So now let us ask about the nature of the salvation that Islam, that is, submission, offers to a human being in this life. I think it is fair to say that for Muslims the essence of life’s spiritual journey is that of a deepening and ripening process of submission to Allah as the source of all life and being.  Of course, anyone can claim to be so submitted. But what is the mark of genuine submission? The Qur’an and the Hadith leave little doubt that it is an erosion of egoism that shows itself in the qualities of goodness, kindness, honesty, and many other familiar virtues. “Do thou good, as God has been good to thee” says Sura 28, ayat 77.  And here is a passage from Sura 17:

Thy Lord hath decreed That ye worship none but Him.

And that ye be kind to parents.

Whether one Or both of them attain Old age in thy life,

Say not to them a word of contempt, nor repel them,

but address them in terms of honour.

And, out of kindness, Lower to them the wing of humility,

and say: ‘My lord! Bestow on them thy Mercy even as they

Cherished me in childhood.’ (23-24)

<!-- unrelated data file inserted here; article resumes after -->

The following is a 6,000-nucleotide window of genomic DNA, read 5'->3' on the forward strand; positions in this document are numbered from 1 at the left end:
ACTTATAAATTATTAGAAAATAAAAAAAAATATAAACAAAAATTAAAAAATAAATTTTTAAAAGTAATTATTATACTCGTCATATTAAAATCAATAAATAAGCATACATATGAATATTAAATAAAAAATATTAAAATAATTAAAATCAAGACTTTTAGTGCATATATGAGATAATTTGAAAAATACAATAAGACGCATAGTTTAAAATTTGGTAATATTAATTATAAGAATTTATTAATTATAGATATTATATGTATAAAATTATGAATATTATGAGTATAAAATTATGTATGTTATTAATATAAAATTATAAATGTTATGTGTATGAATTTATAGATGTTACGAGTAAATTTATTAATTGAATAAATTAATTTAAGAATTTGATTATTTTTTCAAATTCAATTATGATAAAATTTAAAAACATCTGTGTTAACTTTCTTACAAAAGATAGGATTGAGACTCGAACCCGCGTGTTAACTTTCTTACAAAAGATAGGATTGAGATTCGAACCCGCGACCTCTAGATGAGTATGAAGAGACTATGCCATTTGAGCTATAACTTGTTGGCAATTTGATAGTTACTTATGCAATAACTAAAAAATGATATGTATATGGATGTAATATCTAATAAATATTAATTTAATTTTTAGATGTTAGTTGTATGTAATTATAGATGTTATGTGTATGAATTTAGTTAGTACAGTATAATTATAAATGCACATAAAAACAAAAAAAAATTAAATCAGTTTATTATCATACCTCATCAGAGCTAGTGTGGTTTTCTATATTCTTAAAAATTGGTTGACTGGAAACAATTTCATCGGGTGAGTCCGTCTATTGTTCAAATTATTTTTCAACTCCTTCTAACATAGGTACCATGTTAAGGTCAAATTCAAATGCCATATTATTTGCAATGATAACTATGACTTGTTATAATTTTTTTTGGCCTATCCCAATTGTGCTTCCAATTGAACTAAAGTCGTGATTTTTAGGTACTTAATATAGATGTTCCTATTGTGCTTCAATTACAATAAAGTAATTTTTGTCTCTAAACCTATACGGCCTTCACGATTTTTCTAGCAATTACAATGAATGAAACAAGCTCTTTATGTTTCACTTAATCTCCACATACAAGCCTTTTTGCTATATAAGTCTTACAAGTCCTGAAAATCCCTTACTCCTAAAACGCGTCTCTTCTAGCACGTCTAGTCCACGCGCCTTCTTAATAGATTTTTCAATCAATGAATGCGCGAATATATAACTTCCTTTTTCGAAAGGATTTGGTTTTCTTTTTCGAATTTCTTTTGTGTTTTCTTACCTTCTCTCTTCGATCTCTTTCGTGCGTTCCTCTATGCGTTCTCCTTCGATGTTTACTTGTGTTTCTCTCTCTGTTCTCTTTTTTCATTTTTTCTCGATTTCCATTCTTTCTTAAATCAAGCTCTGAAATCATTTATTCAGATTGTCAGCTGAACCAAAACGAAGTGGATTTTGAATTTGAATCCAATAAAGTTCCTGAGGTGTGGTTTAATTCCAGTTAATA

And render to the kindred  Their due rights, as (also)

To those in want, and also to the wayfarer. (26)

Kill not your children for fear of want:

We shall Provide sustenance for them As well as for you.

Verily the killing of them Is a great sin. (31)

Nor come nigh to adultery:

For it is a shameful (deed) And an evil, opening the road

(To other evils). (32)

Come not nigh To the orphan’s property Except to improve it,

Until he attains the age of full strength; …

Give full measure when ye Measure, and weigh

With a balance that is straight.

Nor walk on the earth With insolence:

for thou Canst not rend the earth

Asunder, nor reach The mountains in height.  (trans. Yusuf Ali, 1977)

As this passage shows, true Islamic salvation, that is, a progressively mature submission to God, manifests itself as a life lived increasingly in a spirit of mercy and forgiveness and compassion toward parents, orphans, travelers, and the poor, indeed all others, and in a spirit of honesty in business, faithfulness in marriage, kindness to children, cheerful courtesy, and humility of bearing.

And at Sura 2, ayat 177 there is this account of the heart of Islam:

It is not righteousness That ye turn your faces Towards East or West;  [i.e. merely to pray]

But it is righteousness –

….To spend of your substance,

Out of love for God,

For your kin,

For orphans,

For the needy,

For the wayfarer,

For those who ask,